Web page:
- It is therefore very clear that, in this field of public health, regulation kills.
This is the value of Snus to us: we know that THR works spectacularly well, and that the incredible value of THR cannot be denied. We know that it is the only solution for European countries to significantly reduce smoking below the 20% barrier. We know that the dramatic improvements in public health as a result are impossible to deny any longer. We know that deregulation saves lives, regulation kills.
We know that if allowed to happen elsewhere instead of just in Sweden, the overall benefit to public health would be the most important since the invention of antibiotics.
The bright aspect of this picture for us is that there is no reason to suppose that results will not be as good or even better here, as long as free and unhindered access to e-cigarettes is allowed to continue in the UK. The reasons why this is not a popular choice with those in power clearly has nothing to do with public health; the financial pressures overrule the health issue.
We have been told quite clearly by a leading figure in tobacco control, Prof J Britton of the RCP, that, just in the UK, 5 million lives of those alive today could be saved if all smokers switched to e-cigarettes. That is some statement - especially from within a group that traditionally pushes a "quit or die" mantra.
We need to ask ourselves: "Would it be fair and equitable to discriminate against black people, or women, or the disabled, in the same way that smokers are discriminated against in the EU? Would it be allowable to take measures that inevitably result in the death of members of such minority groups, for financial reasons?". Normally the answers to these questions are an unequivocal "No".
For some reason it seems acceptable, to some people, to kill off smokers rather than allow them free consumer choice of viable options to stay alive.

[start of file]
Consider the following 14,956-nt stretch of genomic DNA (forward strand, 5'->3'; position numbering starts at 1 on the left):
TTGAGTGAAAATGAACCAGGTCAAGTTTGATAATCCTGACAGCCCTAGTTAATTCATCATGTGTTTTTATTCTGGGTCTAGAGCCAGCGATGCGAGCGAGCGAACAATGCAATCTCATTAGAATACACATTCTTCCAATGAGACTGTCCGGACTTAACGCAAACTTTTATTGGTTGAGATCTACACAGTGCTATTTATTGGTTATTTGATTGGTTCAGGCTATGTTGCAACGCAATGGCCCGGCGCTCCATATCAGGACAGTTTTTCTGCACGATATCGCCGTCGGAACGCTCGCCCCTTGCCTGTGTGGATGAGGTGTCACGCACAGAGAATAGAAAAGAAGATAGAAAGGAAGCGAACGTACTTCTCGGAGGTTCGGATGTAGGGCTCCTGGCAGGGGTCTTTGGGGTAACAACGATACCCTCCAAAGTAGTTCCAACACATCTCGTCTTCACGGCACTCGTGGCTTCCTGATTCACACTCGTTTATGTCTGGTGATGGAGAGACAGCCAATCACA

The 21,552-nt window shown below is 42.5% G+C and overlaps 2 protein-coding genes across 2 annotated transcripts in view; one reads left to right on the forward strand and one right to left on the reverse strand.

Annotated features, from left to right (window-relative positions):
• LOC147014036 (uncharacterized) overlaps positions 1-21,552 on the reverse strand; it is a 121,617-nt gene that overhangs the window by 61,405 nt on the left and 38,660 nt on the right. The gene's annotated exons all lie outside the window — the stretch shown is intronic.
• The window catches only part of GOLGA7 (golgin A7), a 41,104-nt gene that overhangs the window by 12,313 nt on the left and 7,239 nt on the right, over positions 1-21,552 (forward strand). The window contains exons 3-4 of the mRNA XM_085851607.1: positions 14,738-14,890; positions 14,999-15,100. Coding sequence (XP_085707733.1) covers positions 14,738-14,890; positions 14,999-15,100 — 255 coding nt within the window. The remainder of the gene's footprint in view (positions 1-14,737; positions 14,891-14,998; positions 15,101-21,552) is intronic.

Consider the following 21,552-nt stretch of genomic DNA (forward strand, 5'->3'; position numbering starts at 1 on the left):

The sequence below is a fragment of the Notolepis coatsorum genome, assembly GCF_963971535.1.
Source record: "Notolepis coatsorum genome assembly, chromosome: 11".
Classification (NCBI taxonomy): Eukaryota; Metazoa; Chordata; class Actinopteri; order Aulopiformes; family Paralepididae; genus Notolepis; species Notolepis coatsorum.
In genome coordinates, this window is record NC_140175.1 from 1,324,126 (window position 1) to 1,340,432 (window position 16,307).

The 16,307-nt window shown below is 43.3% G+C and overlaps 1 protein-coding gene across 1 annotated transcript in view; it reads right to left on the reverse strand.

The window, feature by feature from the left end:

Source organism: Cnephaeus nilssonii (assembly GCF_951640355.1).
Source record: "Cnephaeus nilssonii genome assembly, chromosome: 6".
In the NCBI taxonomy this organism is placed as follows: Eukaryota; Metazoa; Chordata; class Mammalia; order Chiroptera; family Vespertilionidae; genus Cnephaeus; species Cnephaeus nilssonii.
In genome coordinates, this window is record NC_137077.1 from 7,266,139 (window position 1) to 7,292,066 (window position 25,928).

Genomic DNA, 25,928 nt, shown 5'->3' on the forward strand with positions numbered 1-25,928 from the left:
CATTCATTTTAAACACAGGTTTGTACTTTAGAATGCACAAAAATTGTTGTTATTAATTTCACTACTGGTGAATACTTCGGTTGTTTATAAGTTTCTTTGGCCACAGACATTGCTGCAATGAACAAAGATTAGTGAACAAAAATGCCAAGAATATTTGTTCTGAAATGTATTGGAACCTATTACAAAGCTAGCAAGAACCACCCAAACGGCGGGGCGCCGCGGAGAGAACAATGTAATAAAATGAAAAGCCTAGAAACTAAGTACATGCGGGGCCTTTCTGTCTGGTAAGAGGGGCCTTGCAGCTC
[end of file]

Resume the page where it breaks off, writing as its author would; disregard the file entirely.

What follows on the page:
It is high time that people demand public health takes precedence over the financial rewards of protecting smoking.
 Consumer products such as e-cigarettes must comply with 17 separate statutes controlling aspects such as contaminants, safe packaging, labelling and marketing. If any person sold a consumer product that killed someone, the product would be removed from the market temporarily and there would be an inquiry; if they did it again they would be in jail, the product would be removed from the market permanently, and the company would be finished. In contrast, pharmaceutical products only have to comply with 1 statute, they can kill on an ongoing basis, no one is held responsible (and this applies even if they are ineffective and there are better alternatives), and it is impossible to remove proven lethal products from the market. In addition, deaths attributable to deadly pharmaceuticals in the UK are covered up by the regulatory authority. For example, the MHRA do not publish the statistics for UK varenicline deaths even though the FDA have admitted several hundred deaths attributed to it, plus over 10,000 serious adverse incident reports submitted to them, and France removed varenicline from the prescribing list due to the risk for suicide, psychotic episodes and cardiac events.
Pharmaceuticals are allowed to kill freely, the statistics are hidden, and lethal drugs cannot be removed from the market. In contrast, consumer products such as e-cigarettes have an enviable safety record and will destroy the cigarette trade, but are at risk of being banned ('regulated'). It is abundantly clear that this has nothing to do with health.
last update 2014-01-20